Azaroff: Forget MySpace. It’s time for FedSpace

Twenty-somethings could make e-government and other cross-agency initiatives happen

Young people are moving the vertical line of government culture, tilting it sideways, making it horizontal. The government needs to let the line move, let the workforce evolve.

The government must embrace young people and their innovative thoughts rather than force them to conform to an antiquated system. In the next five years, half of all federal government employees will be eligible to retire. That situation creates a major recruitment, hiring and retention challenge for the public sector.

The baby boom generation tends to think vertically. But those in the millennial generation — my generation — tend to think and work horizontally. Horizontal thinking reflects the globalization occurring today. Sen. Barack Obama (D-Ill.) and management expert Bruce Tulgan have observed that our country is experiencing a revolution that is equivalent in proportion to the Industrial Revolution. Millennials were raised in this revolutionary time and have developed a revolutionary method of thinking.

Facebook and MySpace are the world of twenty-somethings. They like to network and work in teams. They see work as an opportunity to develop as people, exercise their passions and make a difference. Work is about more than making money. Career advancement means moving into different jobs and learning new skills. Young people seek lateral movement instead of simply moving up the corporate ladder.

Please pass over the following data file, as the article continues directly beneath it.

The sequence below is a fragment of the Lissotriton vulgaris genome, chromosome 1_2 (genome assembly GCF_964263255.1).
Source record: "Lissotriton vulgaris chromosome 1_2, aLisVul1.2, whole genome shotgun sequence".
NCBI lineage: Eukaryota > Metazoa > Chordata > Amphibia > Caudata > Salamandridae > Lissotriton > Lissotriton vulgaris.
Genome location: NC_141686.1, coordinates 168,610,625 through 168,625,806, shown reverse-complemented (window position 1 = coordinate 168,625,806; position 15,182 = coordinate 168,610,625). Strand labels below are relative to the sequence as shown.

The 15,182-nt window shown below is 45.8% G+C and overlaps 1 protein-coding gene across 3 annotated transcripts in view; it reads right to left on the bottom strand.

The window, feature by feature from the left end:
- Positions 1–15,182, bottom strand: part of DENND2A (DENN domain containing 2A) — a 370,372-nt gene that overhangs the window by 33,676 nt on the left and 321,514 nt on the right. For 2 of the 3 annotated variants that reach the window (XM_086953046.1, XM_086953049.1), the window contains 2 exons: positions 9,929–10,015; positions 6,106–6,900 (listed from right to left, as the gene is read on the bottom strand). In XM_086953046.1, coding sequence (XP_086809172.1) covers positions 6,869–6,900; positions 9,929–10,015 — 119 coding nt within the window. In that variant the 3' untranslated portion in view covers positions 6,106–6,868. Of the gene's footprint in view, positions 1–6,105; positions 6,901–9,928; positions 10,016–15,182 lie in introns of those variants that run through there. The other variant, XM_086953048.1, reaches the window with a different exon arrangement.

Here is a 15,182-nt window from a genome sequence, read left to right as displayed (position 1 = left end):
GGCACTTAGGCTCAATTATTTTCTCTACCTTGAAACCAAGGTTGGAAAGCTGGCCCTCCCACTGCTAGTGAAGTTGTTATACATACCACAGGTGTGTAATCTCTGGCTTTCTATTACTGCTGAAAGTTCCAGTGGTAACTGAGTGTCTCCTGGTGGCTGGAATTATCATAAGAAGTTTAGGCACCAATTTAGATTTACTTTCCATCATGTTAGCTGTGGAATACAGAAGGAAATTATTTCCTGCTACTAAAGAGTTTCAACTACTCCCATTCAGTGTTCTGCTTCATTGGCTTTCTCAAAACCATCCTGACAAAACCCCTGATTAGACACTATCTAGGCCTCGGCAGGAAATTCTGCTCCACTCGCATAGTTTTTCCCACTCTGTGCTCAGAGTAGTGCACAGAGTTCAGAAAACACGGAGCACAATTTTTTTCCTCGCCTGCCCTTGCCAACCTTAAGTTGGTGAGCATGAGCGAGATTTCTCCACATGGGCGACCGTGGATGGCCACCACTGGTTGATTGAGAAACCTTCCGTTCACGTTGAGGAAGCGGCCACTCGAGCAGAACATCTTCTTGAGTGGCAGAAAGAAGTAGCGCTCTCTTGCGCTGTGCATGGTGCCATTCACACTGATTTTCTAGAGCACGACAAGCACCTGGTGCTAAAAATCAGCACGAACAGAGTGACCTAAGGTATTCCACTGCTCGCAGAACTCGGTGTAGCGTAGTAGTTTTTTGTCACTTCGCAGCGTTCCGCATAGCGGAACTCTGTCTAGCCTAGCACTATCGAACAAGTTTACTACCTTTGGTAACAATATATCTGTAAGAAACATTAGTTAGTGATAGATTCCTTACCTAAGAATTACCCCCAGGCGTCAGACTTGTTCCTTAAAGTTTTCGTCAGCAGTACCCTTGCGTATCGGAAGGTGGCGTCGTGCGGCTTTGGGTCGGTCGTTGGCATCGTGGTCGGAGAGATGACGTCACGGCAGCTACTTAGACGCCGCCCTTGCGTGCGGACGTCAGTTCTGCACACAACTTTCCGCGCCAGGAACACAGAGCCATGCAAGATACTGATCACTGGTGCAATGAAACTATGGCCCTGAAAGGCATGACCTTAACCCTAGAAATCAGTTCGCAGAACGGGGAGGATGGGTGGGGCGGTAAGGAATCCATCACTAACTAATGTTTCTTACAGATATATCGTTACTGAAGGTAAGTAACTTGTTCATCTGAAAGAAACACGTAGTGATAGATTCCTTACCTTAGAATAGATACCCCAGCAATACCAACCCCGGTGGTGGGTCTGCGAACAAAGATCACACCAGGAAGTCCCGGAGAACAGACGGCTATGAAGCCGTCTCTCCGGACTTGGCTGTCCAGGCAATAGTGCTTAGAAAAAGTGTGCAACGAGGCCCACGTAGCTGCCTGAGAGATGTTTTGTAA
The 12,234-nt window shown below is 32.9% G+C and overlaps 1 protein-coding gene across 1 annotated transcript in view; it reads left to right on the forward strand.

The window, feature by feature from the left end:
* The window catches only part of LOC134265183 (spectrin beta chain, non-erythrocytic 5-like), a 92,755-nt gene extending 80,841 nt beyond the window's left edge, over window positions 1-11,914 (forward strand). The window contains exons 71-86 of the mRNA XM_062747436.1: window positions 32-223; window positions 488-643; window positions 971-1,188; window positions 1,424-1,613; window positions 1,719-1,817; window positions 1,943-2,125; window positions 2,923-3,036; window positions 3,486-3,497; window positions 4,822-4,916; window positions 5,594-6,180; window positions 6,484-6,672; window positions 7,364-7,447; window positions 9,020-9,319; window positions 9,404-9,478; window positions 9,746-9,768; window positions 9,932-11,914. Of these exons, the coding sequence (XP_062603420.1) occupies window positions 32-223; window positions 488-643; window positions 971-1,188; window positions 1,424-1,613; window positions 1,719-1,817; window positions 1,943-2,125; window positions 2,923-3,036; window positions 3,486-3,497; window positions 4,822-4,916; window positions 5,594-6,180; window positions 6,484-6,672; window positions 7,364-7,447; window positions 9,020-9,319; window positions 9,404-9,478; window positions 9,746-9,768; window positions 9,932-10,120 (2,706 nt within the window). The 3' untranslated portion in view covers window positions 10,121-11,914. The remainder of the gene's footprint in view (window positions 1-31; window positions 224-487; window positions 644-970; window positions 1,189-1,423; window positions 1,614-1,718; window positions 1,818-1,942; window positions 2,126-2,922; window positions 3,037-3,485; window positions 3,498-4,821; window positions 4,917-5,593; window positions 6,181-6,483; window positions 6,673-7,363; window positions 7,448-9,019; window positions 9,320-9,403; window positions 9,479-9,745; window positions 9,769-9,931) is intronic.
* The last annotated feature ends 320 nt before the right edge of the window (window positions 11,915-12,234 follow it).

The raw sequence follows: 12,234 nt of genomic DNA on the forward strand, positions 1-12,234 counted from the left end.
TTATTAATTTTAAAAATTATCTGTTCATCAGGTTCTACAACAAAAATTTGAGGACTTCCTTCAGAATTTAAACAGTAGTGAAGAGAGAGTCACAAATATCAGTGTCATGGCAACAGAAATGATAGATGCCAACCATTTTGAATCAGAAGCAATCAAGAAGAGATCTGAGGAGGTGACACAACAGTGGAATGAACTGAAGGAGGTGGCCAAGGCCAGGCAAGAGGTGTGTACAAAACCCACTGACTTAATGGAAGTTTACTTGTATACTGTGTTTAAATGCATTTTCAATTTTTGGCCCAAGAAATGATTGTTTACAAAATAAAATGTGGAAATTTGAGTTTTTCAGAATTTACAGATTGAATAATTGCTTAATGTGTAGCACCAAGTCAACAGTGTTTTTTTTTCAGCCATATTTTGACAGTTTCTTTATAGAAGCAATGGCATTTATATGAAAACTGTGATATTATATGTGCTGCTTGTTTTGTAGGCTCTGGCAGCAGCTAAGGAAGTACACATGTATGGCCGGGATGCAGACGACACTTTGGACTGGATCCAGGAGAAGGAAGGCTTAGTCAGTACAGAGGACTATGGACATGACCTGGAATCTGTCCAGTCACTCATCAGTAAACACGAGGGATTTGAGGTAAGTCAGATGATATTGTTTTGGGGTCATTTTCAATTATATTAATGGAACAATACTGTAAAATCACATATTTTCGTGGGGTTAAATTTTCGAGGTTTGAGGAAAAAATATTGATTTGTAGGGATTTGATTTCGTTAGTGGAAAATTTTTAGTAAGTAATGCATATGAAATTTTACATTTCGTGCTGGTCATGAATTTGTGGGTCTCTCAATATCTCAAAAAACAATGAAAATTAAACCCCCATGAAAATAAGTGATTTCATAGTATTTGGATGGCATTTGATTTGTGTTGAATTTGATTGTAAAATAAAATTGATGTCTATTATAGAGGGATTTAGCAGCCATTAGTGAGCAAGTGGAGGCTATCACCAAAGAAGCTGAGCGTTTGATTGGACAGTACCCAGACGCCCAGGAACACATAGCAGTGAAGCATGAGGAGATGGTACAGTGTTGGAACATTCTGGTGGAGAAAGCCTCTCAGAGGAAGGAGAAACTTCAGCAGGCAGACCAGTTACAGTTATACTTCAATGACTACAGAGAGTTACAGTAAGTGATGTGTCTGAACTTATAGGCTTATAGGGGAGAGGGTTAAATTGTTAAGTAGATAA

Because many young people reject hierarchy, this generation tends to clash with government culture.

The government should see this as a strength and an advantage. More interagency collaboration is occurring, and many of the collaboration systems are outdated and bureaucratic. Millennials can make the government a unified force instead of a segmented entity. They can work as a team to make governmentwide initiatives, such as e-government, lines of business and Homeland Security Presidential Directive 12, become realities.

Millennials grew up using computers and the Internet. They know how to use technology in ways that their predecessors would not consider. I experienced this firsthand when I did a Facebook search to find twenty-something government employees to interview for a feature article I wrote for Federal Computer Week, which appears in this issue. Instead of ordering me to conform to the tradition of calling public affairs with an inquiry, my editors applauded my new method. The government should follow that attitude — encourage young employees to take a hands-on approach and use their knowledge and assets to create new solutions and approaches.

The government should also take a horizontal approach in their outreach to potential young employees. Partnerships with colleges have been an effective recruiting tool. Millennials would rather hear about applying for a government job from a professor or friend whom they trust. That gives the government a face and accountability. Again, it’s about flattening the playing field and spinning the hierarchy.

Uncle Sam has a huge task on his hands, but a makeover never hurt anyone, did it?

Azaroff, a student at the University of Maryland at College Park, was a reporter intern at Federal Computer Week this summer.


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